One of the cool things about studying science and engineering is finding out how things work. One of the neatest things about being a parent is teaching my kids about the wonders of the world--both natural and technological--around us. However, having done the first does not necessarily equip me to do the second. Randall Munroe’s recent book, Thing Explainer: Complicated Stuff in Simple Words provides a partial solution.
In some circles Munroe is much better known for his internet comic xkcd, which boasts a lot of geek jokes. He’s also a former NASA roboticist, so he brings that background to the table, combining technical acumen with strong illustration skills to present a unique offering to the curious of the world.
The basic premise of Thing Explainer that many technologies are a mystery because of the terminology used to explain them and not because the technology is overwhelmingly complex. Munroe carefully diagrams 44 different things and explains them using only the 1000 most common words in the English language.
Among the objects explained are a nuclear reactor, elevators, weather maps, a tree, the U.S. Constitution, the USS Constitution, a human cell, a submarine and more. The list is long and varied and extends to many different types of interest.
I do not have the technical acumen to evaluate all of the descriptions and explanations that Munroe provides. However, having been a submariner, I can say that his diagram and explanation of a nuclear submarine is sufficiently accurate and informative. Also, having been an instructor at a commercial nuclear power plant, I will attest to the quality of his description of that technology. There are a few places where I could quibble, but generalizations are necessary and sometimes the differences between the modes of operation explain the apparent inaccuracies. Overall, I think that this book is remarkably accurate and informative.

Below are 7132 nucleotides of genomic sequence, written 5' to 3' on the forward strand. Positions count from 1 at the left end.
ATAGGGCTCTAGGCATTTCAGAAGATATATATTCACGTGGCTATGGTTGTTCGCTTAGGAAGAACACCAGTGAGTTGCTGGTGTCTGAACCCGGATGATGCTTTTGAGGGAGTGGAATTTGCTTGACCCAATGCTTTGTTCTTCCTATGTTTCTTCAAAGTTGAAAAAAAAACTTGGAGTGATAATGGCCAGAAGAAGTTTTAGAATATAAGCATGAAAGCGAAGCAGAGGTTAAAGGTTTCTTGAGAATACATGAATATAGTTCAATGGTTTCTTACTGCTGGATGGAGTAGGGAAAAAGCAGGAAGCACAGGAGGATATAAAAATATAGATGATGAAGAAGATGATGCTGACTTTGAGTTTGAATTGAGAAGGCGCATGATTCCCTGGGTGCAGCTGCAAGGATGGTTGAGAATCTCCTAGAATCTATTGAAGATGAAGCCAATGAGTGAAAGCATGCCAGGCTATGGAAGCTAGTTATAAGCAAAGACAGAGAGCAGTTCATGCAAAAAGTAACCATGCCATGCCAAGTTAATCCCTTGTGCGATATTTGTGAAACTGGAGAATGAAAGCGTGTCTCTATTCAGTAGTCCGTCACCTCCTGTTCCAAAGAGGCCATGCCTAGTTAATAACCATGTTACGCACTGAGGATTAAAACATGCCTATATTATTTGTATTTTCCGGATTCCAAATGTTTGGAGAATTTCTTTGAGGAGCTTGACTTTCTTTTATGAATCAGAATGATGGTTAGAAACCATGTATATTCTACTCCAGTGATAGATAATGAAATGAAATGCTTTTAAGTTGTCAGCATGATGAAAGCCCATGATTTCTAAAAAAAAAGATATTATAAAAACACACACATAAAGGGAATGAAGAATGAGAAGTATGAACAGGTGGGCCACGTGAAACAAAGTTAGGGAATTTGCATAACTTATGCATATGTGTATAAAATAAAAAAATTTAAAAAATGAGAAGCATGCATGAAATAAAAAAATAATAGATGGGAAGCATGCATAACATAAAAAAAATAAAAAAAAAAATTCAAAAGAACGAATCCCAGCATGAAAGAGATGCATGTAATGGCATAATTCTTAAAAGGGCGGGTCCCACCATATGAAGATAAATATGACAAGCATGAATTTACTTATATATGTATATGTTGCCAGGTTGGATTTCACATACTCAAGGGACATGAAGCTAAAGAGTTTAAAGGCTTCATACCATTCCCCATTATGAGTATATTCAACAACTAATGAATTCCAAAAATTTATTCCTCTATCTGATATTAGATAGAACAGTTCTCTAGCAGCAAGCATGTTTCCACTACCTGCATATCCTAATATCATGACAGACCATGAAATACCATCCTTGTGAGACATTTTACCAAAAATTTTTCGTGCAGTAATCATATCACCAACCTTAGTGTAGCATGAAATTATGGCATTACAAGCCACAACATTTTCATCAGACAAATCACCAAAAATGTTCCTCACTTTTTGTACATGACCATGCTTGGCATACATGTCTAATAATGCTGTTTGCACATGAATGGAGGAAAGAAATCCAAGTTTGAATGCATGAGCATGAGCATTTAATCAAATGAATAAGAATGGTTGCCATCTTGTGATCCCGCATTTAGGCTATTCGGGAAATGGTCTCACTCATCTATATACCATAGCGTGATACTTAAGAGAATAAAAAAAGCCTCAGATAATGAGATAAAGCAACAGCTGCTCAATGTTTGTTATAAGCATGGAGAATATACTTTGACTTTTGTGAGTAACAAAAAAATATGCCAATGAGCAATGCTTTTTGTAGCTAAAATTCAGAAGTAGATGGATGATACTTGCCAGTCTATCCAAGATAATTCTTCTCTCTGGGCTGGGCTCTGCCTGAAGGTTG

Thing Explainer is entertaining. The diagrams are engaging. The level of detail is high so that as we flip through the volume it continues to delight with new discoveries. This is not a book that will be once read and quickly discarded. There are detailed explanations of the various labeled parts of all the diagrams, which give opportunity for reading and rereading. The adults in my house have both enjoyed reading this book.
The entertainment value extends to our children. My son (6) thoroughly enjoys looking at the pictures and as an emerging reader is able to figure out most of the words. The girls haven’t been as interested, but it’s there when they want it. This is a really great volume to have on the shelf for kids to pull out when they are bored or curious. I’m hoping that it inspires a growing interest in engineering for all of our children.
Munroe’s explanations are good, in that they reasonably accurately depict the function and operation of the various objects he is describing. This is helpful in breaking through the technical jargon into real understanding. The weakness of this approach, however, is that even if the reader understands the technology she will not be able to communicate with experts in the field. Since Munroe doesn’t give the actual names of the components, but uses roundabout ways to describe them (Intercontinental Ballistic Missile = Machines for Burning Cities), this means that someone can understand how something works and still sound silly when trying to explain it to someone else. Given the option, I’ll still use this as an introduction and a means to increase curiosity in my kids, but the approach brings its own limitations.
NOTE: A gratis copy of this volume was provided by the publisher with no expectation of a positive review.